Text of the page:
Bethany Wigham started coming to Midway Family Planning when she entered her first relationship in high school. She didn’t feel like she could talk to her family and wanted to get medical advice and birth control without her parents knowing.
Clinic staff helped her apply to the state’s health program for low- and middle-income women once she turned 18 and once kept the clinic open late for her to pick up medication after coming back into town from school, she said.
“It was the only place I could find in the area that would let me go at 17 without my parents,” said Wigham, who is now studying pre-clinical psychology at Tarleton State University. “I was able to go [see] them and have a talk with all these questions, that I didn’t have anybody at home to really help me.”
When the pandemic hit, closing the town’s only movie theater, the clinic closed for several days. Its staff knew they couldn’t rely on unstable Internet connections for telehealth visits, and instead found a low-tech alternative: They popped open a window and began dispensing birth control pills through the opening and curbside.
Women coming for contraceptive shots or for a preventive screening were told to enter through the back door of the clinic, see the nurse and exit through another door to minimize face-to-face contact from two-way foot traffic. One person was permitted to enter the clinic at a time. Parker and her staff sometimes held babies so mothers unable to find child care could go in for treatment alone.
The clinic is eccentrically decorated, though it bears the unmistakable hallmarks of a small one-story house. Guinn perches at a counter right next to the refrigerator — in what would be the unit’s kitchen — where she calls patients and reminds them they are due to come in for their birth control shots. A crate of patient files sits on a narrow counter behind her next to the kitchen sink.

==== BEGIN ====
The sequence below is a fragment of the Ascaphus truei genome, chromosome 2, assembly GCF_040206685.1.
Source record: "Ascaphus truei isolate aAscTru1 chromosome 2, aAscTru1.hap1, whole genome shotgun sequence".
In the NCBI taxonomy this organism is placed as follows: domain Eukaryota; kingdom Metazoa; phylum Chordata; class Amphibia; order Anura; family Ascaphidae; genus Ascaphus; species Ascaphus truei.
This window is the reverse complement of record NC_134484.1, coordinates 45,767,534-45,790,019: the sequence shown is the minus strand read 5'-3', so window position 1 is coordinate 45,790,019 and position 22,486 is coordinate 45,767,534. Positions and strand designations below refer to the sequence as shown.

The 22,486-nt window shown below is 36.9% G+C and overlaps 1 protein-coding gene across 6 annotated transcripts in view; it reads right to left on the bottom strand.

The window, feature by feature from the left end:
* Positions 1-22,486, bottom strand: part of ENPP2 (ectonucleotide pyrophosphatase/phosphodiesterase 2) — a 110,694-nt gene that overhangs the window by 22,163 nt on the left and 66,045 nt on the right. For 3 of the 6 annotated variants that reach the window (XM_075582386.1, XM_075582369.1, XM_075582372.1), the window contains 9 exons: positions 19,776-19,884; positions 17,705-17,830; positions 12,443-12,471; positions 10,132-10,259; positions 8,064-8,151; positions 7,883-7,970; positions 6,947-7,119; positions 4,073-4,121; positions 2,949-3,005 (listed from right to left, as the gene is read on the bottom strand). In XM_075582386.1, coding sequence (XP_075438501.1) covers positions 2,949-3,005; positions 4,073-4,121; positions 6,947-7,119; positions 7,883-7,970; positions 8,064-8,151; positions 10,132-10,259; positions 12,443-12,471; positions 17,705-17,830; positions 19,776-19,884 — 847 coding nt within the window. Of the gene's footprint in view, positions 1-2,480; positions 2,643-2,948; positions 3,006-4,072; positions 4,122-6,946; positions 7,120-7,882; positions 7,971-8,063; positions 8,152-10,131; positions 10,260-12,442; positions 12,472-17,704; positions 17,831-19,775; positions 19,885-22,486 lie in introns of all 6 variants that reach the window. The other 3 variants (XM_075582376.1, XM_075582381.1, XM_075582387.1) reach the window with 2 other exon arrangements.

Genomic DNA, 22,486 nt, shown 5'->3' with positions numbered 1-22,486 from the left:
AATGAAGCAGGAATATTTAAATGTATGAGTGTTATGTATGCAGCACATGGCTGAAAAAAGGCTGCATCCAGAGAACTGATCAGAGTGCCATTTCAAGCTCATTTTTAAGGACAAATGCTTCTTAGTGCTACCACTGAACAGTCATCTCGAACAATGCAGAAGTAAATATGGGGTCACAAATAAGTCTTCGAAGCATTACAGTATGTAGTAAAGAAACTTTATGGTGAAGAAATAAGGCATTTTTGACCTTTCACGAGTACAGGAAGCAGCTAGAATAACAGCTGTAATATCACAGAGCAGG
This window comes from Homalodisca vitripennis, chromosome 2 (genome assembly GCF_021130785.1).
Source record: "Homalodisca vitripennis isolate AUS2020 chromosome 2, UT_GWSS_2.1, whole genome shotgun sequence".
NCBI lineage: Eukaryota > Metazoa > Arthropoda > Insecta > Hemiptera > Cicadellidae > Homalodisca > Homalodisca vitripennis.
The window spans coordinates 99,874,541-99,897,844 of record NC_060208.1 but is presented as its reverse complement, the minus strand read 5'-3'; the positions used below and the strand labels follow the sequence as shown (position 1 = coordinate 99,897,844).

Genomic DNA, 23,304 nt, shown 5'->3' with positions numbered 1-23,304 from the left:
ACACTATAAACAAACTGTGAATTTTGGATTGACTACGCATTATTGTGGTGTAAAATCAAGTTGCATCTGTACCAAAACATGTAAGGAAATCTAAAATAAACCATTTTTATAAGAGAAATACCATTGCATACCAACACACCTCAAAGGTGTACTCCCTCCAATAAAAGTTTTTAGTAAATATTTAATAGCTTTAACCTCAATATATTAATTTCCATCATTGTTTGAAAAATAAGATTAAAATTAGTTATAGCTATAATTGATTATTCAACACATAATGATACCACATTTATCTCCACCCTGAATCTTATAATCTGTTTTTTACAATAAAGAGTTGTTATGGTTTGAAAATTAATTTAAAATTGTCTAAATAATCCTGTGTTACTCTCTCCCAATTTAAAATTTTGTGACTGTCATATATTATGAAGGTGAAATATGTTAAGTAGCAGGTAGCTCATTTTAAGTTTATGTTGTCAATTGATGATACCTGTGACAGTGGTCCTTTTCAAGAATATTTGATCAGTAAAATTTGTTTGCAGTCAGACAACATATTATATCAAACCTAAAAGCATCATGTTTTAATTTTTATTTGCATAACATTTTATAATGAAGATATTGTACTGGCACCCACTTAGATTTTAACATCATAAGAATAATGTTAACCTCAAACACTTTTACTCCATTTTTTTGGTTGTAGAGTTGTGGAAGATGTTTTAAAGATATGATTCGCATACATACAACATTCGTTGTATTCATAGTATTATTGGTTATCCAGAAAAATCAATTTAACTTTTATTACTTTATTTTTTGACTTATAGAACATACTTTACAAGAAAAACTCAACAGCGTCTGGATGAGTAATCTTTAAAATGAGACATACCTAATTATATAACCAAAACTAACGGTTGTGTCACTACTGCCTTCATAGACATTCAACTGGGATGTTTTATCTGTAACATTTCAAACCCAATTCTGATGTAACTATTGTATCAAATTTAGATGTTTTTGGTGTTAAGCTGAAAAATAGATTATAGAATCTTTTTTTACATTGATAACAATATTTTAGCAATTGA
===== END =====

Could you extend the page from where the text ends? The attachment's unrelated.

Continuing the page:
The bedrooms have been converted into offices and exam rooms and have colorful gauze hung from the window blinds. The patients’ bathroom has a large potted plant in the bathtub. Medications are stocked in locked wood and glass armoires— a small pharmacy the clinic operates thanks to a federal drug program that offers medications at a reduced cost.
Many of the clinic’s patients come from the housing authority that houses it, subsidizing its rent and utilities. The rest of the clinic’s funding is cobbled together from grants, government programs and donations. Packs of condoms were a gift from the county health department and a state infertility project. Prescriptions and long-acting reversible contraceptives are subsidized by a federal program that provides affordable birth control and reproductive health care to poor people.
Parker relies heavily on federal funds rather than state appropriations, which she’s found to be too volatile a funding stream in Texas, where lawmakers have been tight-fisted with women’s health funding in the past.